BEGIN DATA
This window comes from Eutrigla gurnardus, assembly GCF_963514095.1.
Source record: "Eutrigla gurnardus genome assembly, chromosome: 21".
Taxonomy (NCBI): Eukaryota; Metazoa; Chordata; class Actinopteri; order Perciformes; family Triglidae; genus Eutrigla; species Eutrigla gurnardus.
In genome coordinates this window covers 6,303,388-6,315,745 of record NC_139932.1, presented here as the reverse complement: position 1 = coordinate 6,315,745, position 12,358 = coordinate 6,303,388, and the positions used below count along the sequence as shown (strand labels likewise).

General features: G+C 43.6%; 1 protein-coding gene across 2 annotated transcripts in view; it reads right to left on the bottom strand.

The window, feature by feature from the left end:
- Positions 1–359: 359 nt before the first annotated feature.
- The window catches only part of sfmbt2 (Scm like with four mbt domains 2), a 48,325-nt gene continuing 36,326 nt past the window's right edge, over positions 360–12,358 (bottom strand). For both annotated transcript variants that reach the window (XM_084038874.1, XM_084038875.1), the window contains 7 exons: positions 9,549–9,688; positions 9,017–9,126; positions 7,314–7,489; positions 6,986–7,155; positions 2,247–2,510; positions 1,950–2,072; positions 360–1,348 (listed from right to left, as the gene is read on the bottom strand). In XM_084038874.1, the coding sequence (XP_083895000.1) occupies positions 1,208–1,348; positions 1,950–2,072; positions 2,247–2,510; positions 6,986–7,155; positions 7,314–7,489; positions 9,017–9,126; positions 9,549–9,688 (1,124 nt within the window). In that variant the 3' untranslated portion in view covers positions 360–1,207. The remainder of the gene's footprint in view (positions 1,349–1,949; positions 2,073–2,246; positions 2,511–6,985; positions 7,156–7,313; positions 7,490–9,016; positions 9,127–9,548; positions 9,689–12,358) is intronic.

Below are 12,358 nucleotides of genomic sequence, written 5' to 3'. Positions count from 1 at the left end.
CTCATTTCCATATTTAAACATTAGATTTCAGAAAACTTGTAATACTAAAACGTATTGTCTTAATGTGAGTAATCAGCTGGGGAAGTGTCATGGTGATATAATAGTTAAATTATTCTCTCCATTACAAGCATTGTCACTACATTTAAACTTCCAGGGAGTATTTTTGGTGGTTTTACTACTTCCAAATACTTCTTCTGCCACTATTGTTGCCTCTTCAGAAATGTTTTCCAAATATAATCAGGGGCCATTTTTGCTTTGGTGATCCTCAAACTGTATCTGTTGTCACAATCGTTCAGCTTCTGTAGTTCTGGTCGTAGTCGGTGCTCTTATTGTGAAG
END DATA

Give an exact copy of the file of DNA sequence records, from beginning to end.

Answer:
This window comes from Eutrigla gurnardus, assembly GCF_963514095.1.
Source record: "Eutrigla gurnardus genome assembly, chromosome: 21".
Taxonomy (NCBI): Eukaryota; Metazoa; Chordata; class Actinopteri; order Perciformes; family Triglidae; genus Eutrigla; species Eutrigla gurnardus.
In genome coordinates this window covers 6,303,388-6,315,745 of record NC_139932.1, presented here as the reverse complement: position 1 = coordinate 6,315,745, position 12,358 = coordinate 6,303,388, and the positions used below count along the sequence as shown (strand labels likewise).

General features: G+C 43.6%; 1 protein-coding gene across 2 annotated transcripts in view; it reads right to left on the bottom strand.

The window, feature by feature from the left end:
- Positions 1–359: 359 nt before the first annotated feature.
- The window catches only part of sfmbt2 (Scm like with four mbt domains 2), a 48,325-nt gene continuing 36,326 nt past the window's right edge, over positions 360–12,358 (bottom strand). For both annotated transcript variants that reach the window (XM_084038874.1, XM_084038875.1), the window contains 7 exons: positions 9,549–9,688; positions 9,017–9,126; positions 7,314–7,489; positions 6,986–7,155; positions 2,247–2,510; positions 1,950–2,072; positions 360–1,348 (listed from right to left, as the gene is read on the bottom strand). In XM_084038874.1, the coding sequence (XP_083895000.1) occupies positions 1,208–1,348; positions 1,950–2,072; positions 2,247–2,510; positions 6,986–7,155; positions 7,314–7,489; positions 9,017–9,126; positions 9,549–9,688 (1,124 nt within the window). In that variant the 3' untranslated portion in view covers positions 360–1,207. The remainder of the gene's footprint in view (positions 1,349–1,949; positions 2,073–2,246; positions 2,511–6,985; positions 7,156–7,313; positions 7,490–9,016; positions 9,127–9,548; positions 9,689–12,358) is intronic.

Below are 12,358 nucleotides of genomic sequence, written 5' to 3'. Positions count from 1 at the left end.
CTCATTTCCATATTTAAACATTAGATTTCAGAAAACTTGTAATACTAAAACGTATTGTCTTAATGTGAGTAATCAGCTGGGGAAGTGTCATGGTGATATAATAGTTAAATTATTCTCTCCATTACAAGCATTGTCACTACATTTAAACTTCCAGGGAGTATTTTTGGTGGTTTTACTACTTCCAAATACTTCTTCTGCCACTATTGTTGCCTCTTCAGAAATGTTTTCCAAATATAATCAGGGGCCATTTTTGCTTTGGTGATCCTCAAACTGTATCTGTTGTCACAATCGTTCAGCTTCTGTAGTTCTGGTCGTAGTCGGTGCTCTTATTGTGAAG